White Balance: 6300K, -1 Red & -4 Blue
ISO: Auto up to ISO 6400
Exposure Compensation: +2/3 to + 1-1/3 (typically)

Example photographs, all camera-made JPEGs captured using my Kodacolor film simulation recipe on my Fujifilm X-T30:

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Echo Canyon Morning – Echo, UT – Fujifilm X-T30 – Kodacolor

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Morning Light In Echo Canyon – Echo, UT – Fujifilm X-T30 – Kodacolor

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Tree On The Rocky Ledge – Echo, UT – Fujifilm X-T30 – Kodacolor

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Western Cliff – Echo, UT – Fujifilm X-T30 – Kodacolor

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Rock Bowl – Echo, UT – Fujifilm X-T30 – Kodacolor

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Echo Mesa – Echo, UT – Fujifilm X-T30 – Kodacolor

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Summer Witches – Echo, UT – Fujifilm X-T30 – Kodacolor

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Trees Dotting The Rock – Echo, UT – Fujifilm X-T30 – Kodacolor

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Blue Sky Rocks – Echo, UT – Fujifilm X-T30 – Kodacolor

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Weber River Thistle Blooms – Coalville, UT – Fujifilm X-T30 – Kodacolor

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Yucca Blossoms – South Ogden, UT – Fujifilm X-T30 – Kodacolor

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Sky Tree – South Weber, UT – Fujifilm X-T30 – Kodacolor

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Sycamore Seeds – South Weber, UT – Fujifilm X-T30 – Kodacolor

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Green Cottonwood Leaf – South Weber, UT – Fujifilm X-T30 – Kodacolor

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Cottonwood Sun – South Weber, UT – Fujifilm X-T30 – Kodacolor

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Vintage Sunset – Ogden, UT – Fujifilm X-T30 – Kodacolor

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Blue Hole – South Weber, UT – Fujifilm X-T30 – Kodacolor

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Summer Clouds Behind The Green Hill – South Weber, UT – Fujifilm X-T30 – Kodacolor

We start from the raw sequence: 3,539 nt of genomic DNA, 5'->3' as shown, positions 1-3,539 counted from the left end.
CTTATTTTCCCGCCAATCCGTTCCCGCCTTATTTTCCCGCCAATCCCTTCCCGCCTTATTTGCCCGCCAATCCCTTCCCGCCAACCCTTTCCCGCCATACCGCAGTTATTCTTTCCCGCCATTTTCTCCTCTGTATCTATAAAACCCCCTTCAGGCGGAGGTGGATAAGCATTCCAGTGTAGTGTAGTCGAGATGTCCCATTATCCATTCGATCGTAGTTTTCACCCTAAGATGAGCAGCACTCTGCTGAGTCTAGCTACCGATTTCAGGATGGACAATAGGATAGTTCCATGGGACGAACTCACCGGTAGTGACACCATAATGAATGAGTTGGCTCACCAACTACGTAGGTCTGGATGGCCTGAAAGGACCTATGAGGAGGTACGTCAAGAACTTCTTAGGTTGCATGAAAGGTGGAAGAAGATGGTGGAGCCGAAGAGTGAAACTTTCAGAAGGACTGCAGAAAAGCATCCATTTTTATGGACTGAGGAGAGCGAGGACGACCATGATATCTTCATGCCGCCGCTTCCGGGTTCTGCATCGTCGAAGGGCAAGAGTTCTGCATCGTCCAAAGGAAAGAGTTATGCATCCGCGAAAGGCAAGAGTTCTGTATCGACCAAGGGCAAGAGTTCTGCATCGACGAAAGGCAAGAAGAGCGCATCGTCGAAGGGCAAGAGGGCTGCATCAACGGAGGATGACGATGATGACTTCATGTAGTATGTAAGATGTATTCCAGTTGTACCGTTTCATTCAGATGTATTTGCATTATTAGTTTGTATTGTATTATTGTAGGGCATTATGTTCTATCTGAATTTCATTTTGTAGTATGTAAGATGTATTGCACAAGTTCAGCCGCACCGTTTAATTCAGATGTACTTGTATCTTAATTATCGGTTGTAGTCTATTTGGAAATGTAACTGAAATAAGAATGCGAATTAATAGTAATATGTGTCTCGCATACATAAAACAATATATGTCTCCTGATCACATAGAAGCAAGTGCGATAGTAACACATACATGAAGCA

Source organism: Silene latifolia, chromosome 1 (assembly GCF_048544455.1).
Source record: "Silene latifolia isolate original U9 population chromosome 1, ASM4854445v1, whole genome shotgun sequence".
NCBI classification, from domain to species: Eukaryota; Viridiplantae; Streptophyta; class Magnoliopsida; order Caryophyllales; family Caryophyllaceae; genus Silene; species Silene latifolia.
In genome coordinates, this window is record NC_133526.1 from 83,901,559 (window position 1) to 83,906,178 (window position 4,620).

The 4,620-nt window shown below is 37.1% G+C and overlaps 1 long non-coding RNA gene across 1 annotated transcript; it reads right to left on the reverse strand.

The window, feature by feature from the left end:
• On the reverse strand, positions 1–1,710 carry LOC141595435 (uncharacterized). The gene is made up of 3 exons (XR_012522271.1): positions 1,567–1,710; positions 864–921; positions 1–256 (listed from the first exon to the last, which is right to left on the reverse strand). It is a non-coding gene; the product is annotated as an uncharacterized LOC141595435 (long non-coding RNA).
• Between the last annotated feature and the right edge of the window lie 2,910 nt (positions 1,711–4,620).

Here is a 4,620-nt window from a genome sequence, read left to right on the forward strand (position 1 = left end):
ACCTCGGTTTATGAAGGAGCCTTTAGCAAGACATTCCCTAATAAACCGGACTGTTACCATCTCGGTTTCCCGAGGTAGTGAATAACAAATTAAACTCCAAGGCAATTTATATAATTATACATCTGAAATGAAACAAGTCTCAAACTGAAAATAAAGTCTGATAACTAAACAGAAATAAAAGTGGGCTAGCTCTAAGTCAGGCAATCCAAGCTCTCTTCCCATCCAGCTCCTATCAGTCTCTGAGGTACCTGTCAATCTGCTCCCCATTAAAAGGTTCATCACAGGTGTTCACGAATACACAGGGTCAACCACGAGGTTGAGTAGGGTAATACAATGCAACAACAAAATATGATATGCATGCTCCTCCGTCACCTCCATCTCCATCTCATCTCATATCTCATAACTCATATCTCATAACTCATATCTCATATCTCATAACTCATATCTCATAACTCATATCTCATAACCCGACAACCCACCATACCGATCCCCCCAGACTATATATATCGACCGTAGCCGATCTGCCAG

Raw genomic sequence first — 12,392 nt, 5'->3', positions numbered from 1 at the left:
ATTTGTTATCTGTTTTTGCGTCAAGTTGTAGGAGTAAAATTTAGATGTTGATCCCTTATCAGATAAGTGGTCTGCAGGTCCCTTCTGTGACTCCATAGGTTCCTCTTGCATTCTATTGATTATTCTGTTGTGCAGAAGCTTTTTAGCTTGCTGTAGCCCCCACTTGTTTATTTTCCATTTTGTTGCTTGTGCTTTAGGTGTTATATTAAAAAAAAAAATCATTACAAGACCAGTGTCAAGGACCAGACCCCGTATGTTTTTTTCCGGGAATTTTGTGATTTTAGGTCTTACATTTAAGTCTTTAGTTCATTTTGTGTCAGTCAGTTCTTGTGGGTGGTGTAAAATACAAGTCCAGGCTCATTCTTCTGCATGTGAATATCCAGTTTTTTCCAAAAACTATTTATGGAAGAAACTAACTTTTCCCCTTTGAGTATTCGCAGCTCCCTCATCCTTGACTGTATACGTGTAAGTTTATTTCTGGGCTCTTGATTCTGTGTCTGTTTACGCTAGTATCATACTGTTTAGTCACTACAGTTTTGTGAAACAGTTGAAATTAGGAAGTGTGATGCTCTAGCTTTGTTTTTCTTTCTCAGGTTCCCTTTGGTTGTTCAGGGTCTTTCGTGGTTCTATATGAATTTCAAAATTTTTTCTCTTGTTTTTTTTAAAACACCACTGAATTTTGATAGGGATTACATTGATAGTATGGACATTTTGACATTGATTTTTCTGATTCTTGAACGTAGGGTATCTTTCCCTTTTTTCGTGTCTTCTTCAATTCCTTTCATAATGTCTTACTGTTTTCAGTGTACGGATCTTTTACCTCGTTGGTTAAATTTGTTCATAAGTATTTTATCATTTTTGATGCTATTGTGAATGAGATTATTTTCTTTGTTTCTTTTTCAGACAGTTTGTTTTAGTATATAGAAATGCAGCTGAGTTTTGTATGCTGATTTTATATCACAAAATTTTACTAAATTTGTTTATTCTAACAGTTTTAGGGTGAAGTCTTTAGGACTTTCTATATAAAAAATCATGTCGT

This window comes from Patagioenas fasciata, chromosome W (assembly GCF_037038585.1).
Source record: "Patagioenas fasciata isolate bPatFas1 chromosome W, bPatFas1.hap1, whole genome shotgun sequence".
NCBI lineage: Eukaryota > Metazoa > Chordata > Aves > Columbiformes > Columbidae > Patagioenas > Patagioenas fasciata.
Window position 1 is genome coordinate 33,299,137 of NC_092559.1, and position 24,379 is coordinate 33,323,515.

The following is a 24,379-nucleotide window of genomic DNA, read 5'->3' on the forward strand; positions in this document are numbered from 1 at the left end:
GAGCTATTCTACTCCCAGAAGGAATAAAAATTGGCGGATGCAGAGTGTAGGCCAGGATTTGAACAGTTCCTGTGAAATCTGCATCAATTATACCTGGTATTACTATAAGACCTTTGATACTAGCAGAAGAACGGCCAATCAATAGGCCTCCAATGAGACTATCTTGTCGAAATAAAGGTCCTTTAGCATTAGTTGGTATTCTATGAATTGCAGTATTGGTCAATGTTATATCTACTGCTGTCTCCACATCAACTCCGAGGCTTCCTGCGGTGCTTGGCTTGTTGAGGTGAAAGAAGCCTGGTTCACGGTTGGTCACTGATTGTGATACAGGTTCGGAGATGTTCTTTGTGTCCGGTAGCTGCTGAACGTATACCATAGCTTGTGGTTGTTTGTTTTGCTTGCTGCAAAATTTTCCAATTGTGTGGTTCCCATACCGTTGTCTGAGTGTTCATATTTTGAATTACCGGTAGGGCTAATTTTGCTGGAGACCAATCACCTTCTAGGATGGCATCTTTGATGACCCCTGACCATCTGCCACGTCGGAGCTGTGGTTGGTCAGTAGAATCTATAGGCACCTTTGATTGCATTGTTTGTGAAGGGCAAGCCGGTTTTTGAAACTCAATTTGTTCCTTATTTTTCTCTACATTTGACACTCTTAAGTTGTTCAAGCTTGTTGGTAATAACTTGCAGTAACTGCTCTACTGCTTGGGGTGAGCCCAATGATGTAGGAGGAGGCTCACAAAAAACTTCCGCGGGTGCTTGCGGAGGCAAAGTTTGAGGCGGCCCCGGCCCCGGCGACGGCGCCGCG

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Summer Blue & Green – South Weber, UT – Fujifilm X-T30 – Kodacolor

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Big Cloud Behind The Mountain – South Weber, UT – Fujifilm X-T30 – Kodacolor

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Grey Sky Hill – South Weber, UT – Fujifilm X-T30 – Kodacolor

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Car Wash – South Ogden, UT – Fujifilm X-T30 – Kodacolor

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Burger Umbrellas – Ogden, UT – Fujifilm X-T30 – Kodacolor

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Renew or Replace – Riverdale, UT – Fujifilm X-T30 – Kodacolor

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Red Curve – Riverdale, UT – Fujifilm X-T30 – Kodacolor

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Red Corner – South Ogden, UT – Fujifilm X-T30 – Kodacolor

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Moore Motor – Coalville, UT – Fujifilm X-T30 – Kodacolor

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Better Days Behind – Coalville, UT – Fujifilm X-T30 – Kodacolor

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Building For Sale – Coalville, UT – Fujifilm X-T30 – Kodacolor

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Brick Angles – Coalville, UT – Fujifilm X-T30 – Kodacolor

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Suburban Garage – South Weber, UT – Fujifilm X-T30 – Kodacolor